Blog Post by: Karl Seckinger
- November 2, 2012 - 8:07 AM
Frost on the tent in the moons glow is not something I’ll soon forget and the walk to, water the lilies, at two thirty in the morning is an experience that truly makes you appreciate indoor plumbing. I move, shiver, look up and shiver.
You can’t begin to describe the sky, star chips as silver as my breath floats, held in a cool airy suspension. If I wasn’t shivering so badly I could have stood there until morning. But a moon that’s moved across the sky about as fast as I’m moving now, a moon that last night came up about as orange and pumpkin big is now almost translucent white sends me packing. I’d stare longer but it’s just too cold. My thermometer reads a double set of twos. My toes in frigid hard boots didn’t think it was that warm.
I finish what I didn’t want to start. Getting back in my sleeping bag, the warmth I left, is long gone, so I didn’t bother taking my clothes off. I ditch’t my boots and zipper the bag up to my snout.
My next unconscious thought was dreaming of the scent of coffee, when I woke up I heard the fire and guys cracking and the smell of roasted beans was real. I moved and my back was a cold slab of meat.
The guys outside the tent heard me rustling around trying to get my boots on and when I stepped clear of the tent fly I had a mug in my hand and the warmth, smell and taste was heaven on semi frozen earth. They thought it was nice that I lived through the night, glad I slept most of the day away, me being such an old man and all. They let me sleep in until 7:15; I just thanked them for the coffee.
Sunlight was pouring through the tree tops and a patchy blue sky with the long ghosted gray clouds matched my exhaled breath. Our four canoes look like they’d been frosted or iced by a professional baker. My nose felt the same way.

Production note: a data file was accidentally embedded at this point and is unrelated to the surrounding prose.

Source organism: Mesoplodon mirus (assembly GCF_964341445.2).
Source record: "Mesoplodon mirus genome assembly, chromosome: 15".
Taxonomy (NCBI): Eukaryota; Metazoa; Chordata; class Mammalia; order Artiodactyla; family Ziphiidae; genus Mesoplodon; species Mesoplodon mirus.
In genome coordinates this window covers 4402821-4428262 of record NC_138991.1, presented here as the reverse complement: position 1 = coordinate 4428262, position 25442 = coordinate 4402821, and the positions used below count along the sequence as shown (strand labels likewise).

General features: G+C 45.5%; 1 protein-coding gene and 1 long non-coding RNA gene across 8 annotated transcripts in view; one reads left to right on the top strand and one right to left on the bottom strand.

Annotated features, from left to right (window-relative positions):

I shivered the entire time I peeled the breakfast potatoes. Somewhere after the fourth or fifth piece of bacon I had some heat back in my being. The brothers said it was cold last night, I offered it was pretty chilly earlier this morning. They laughed.
I said don’t laugh so hard boys, some of you guys if your lucky will grow into living with old man’s disease. If you do, You’ll fall asleep to early, you wake up to early, your joints are fine one minute, and then the next there hot rods of pain, and if that aint bad enough, you have to go, when you don’t want to cuz somewhere along the line life takes control, of what you thought you had under control. Another guy my age shook my hand and said amen brother I’ll drink to that. So we did, right there after breakfast we had some Irish antifreeze and boy did that take the edge off my arthritis. The trout whisperer